Most of us sous vide owners who invested in this amazing equipment, had a perfectly cooked meat or even that well-done fish in mind at first, but the reality is that a well-cooked vegetable dish can be just as amazing and wow our guests.
As we are going to see in more details below, one tricky vegetable to get right would be Brussels sprouts, but they can be a great surprise with a proper sous vide treatment, and that also extends to many vegetables, even the simplest ones like pumpkin and potato, you can make unbelievable dishes with these without getting that mushy aspect to it with the help of sous vide.
But why is that?
Why is sous vide that good for vegetables?
Sous Vide is here to stay, it’s the advanced way of cooking these days, it allows the user to have automatic control of the temperature, in some models through an app, which results in perfectly cooked food all the time, it’s really hard to get it wrong with sous vide.
While a lot of people associate it with cooking fish or meat, sous vide is also great for vegetables due to its cooking process, at first you get your vegetable vacuum-sealed in a bag, then sous vide makes the water molecules of the vegetable move around it, creating a beautiful uniform cooked texture, another benefit of sous vide especially for vegetables is that with the vacuum-sealed veggies you don’t have the risk of losing the flavor, which is pretty common on other cooking methods.
Cooking asparagus – sous vide
Cooking asparagus a different way, most of the time when cooking asparagus you lose part of its flavor on boiling water, for example, that won’t happen with sous vide and besides full flavor, you can get a crispier food because you won’t be breaking too many cells of the vegetable.
- Preheat water to 75°C
- Peel and trim the asparagus
- Use a vacuum-sealed bag with salt and olive oil to taste
- Cook for 10–15 minutes
Cooking Brussel Sprouts – sous vide
Sprouts can be tricky to cook, they are delicious but they are so hard to get right that this may be the reason so many people simply forget about Brussel Sprouts, I think they just give up eventually. Let’s not allow that to happen, especially now that we have sous vide in our lives.
Cook it at 85ºC for an hour to get that “al dente” texture, not my favorite but people seem to enjoy it. You can also enhance it by adding pre-cooked bacon to the vacuum-sealed bag.
- Preheat water to 85°C
- Fry the bacon until crisp then leave to cool
- Vacuum-seal the bacon with the Brussels sprouts and place it in the preheated water for 1 hour
Cooking Carrots – sous vide
If you are like me and are used to regularly cooked carrot, you may be surprised by how amazingly tasteful carrots can be when cooked sous vide, it tastes like a brand new food in your life! You can start by adding olive oil and some salt to the vacuum-sealed bag, try cooking your carrots at 85ºC for twenty-five minutes, that’s a quick and easy vegetable to cook and can add a nice finished touch to your dinner. Again, as the other vegetables, carrots will be perfectly crunchy because you don’t break so many molecules anymore and with that, you are preserving more nutrients with sous vide.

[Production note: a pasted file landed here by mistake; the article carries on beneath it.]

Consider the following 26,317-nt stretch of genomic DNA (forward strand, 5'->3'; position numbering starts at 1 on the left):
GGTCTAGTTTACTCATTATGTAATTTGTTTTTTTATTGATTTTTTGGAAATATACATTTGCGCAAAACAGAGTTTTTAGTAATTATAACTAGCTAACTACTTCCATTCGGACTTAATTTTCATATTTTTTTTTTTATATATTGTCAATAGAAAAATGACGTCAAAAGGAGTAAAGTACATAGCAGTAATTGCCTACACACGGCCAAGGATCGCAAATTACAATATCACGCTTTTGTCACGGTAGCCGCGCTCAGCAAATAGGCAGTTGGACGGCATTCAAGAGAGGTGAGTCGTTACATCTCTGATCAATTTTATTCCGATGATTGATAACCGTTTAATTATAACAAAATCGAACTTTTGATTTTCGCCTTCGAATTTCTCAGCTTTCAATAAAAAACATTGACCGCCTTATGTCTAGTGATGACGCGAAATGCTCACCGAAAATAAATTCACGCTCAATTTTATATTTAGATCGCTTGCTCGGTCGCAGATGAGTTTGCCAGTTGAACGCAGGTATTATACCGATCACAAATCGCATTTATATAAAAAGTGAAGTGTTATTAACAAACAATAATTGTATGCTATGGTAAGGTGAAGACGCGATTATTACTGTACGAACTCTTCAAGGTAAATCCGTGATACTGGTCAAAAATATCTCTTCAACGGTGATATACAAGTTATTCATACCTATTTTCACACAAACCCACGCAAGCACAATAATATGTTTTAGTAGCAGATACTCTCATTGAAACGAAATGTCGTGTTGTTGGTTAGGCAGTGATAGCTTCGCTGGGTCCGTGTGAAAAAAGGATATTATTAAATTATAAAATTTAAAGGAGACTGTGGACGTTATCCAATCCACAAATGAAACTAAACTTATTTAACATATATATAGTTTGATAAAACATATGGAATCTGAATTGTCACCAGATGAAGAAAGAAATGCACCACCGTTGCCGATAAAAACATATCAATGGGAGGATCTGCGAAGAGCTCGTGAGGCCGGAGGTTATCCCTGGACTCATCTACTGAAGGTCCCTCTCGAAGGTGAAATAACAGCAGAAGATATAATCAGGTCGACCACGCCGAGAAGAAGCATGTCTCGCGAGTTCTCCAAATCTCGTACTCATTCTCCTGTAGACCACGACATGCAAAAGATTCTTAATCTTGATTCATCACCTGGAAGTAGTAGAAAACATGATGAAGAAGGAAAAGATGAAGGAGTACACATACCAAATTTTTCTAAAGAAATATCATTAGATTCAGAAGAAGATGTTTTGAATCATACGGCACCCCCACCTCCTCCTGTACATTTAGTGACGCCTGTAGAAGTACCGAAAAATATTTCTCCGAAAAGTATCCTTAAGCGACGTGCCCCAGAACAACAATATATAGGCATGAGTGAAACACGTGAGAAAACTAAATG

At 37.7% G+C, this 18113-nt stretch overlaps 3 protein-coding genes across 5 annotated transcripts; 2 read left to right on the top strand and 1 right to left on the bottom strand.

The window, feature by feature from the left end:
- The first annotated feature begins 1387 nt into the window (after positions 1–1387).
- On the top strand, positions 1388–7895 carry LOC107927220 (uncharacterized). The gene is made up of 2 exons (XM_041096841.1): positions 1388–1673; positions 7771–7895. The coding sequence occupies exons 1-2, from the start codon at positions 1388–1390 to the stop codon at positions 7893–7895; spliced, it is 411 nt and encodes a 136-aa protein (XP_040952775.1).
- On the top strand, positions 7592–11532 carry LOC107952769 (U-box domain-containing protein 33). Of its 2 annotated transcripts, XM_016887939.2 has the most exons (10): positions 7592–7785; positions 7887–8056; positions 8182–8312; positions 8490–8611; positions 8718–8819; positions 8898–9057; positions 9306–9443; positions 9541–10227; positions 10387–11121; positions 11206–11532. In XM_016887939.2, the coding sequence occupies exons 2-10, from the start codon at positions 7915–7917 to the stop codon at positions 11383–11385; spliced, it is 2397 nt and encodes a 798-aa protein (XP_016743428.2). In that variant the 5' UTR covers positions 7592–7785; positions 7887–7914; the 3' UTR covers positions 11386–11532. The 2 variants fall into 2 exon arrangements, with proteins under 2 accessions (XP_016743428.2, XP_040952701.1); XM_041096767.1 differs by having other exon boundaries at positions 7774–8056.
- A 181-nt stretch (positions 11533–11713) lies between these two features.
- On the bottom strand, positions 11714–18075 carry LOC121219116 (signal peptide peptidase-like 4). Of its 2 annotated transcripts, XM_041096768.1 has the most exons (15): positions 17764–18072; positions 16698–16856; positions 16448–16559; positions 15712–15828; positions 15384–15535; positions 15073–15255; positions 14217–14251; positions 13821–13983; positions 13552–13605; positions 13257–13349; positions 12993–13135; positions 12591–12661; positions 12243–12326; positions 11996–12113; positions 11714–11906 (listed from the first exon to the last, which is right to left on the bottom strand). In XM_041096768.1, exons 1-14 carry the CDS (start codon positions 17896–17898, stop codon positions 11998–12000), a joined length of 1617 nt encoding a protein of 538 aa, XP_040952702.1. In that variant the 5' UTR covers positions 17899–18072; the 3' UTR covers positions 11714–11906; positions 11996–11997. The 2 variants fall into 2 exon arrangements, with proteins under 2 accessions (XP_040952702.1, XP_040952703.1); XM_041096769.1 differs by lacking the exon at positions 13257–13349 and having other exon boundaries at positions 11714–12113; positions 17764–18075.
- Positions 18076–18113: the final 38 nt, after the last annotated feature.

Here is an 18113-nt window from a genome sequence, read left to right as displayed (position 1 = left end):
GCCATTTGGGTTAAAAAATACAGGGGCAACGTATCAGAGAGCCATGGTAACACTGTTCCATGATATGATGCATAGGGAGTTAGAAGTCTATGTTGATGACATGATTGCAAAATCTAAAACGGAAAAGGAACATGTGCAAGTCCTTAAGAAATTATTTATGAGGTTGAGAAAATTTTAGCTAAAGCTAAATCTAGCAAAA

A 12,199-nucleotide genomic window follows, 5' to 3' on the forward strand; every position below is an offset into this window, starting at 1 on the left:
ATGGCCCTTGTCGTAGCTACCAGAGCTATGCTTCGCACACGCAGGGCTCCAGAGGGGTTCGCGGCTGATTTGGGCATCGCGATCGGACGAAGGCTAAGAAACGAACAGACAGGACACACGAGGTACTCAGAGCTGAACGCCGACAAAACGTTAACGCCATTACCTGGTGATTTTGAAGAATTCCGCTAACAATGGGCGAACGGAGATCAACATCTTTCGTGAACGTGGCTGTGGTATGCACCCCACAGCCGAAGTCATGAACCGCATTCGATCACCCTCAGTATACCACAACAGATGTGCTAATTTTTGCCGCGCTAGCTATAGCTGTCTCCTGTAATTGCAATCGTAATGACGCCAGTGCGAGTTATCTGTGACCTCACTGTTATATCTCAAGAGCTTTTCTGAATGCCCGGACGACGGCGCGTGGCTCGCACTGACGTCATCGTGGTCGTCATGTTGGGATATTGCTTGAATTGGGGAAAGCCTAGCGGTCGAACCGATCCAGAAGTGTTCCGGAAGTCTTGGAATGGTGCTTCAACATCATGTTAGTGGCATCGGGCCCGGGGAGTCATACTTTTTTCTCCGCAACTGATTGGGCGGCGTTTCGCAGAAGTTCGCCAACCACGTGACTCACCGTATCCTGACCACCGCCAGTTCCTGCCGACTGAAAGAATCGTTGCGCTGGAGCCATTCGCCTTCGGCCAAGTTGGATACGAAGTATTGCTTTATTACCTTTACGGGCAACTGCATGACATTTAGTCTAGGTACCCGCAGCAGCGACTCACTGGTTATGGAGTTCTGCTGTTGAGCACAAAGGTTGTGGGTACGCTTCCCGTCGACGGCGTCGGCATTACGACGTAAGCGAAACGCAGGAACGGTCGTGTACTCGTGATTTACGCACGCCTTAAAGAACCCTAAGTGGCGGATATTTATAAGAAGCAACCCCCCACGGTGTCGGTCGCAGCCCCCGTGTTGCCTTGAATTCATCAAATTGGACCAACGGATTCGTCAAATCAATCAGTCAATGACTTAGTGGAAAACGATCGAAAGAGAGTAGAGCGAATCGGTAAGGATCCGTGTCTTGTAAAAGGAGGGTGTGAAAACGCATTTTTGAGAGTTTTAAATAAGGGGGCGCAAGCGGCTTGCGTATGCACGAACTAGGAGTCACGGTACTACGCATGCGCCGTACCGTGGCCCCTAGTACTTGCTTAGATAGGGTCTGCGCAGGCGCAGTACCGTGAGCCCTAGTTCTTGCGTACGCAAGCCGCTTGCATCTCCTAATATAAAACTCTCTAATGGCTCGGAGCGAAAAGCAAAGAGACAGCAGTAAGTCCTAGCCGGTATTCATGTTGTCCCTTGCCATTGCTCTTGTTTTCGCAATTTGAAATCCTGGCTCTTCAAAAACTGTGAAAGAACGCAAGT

- Preheat water to 85°C
- Place the carrots in a vacuum-sealed bag and add salt and olive oil to taste
- Place the bag it in the preheated water for 25 minutes
- Drain the carrots on kitchen paper. It’s better to serve immediately with butter.
Tip You can cook as many carrots or other vegetables as you want, this will not increase cooking time, just respect the size of your water container as you can cook other vegetables at the same time with great results.
Cooking Potatoes – sous vide
One of the world’s favorite food! We have to make justice to this one and cook it nicely, there are many ways of cooking potatoes, one clever way with sous vide is to soften the potatoes before roasting them, this way you can experience that best potato texture ever, it’s amazing how sous vide can bring new flavors to well know food like potatoes.
So potatoes can’t be roasted sous vide, but the trick happens at the pre-cooking stage.
- Preheat water to 90°C
- Peel and chop the potatoes – add salt to taste
- Place the potatoes in a vacuum-sealed bag then add thyme and vegetable oil
- Place the bag in the water for one hour
- Preheat oven to 190°C
- Heat a tray with fat and add the potatoes for around 40 minutes. Enjoy!
Corn on the Cob – sous vide
Corn on the cob, this is also one of my favorites, when you get it right, you get to enjoy a sweet and juicy side to go with any dishes, this is a delicious vegetable that you can enjoy on its own, or as a side dish for chicken or steak for example. Corn on the cob is perfect for a quick lunch, a picnic or a barbeque with some friends. There are many ways to make Corn on the cob such as roasting, grilling and boiling it. Let’s see some tips on how to get the best Corn Cob of your life:
- Heat water to 83.5°C
- Add salt or pepper to taste to the corn
- Place it in the cooking bag with butter
- Cook from 30 min to 1 hour
- Enjoy it straight from the bag, but let it cold from a few minutes.
Sous Vide your Veg!
This is just a brief introduction to some of the vegetables that we like to cook and invite friends over for dinner, these just get perfect and delicious when cooked sous vide. There are plenty more options to try out!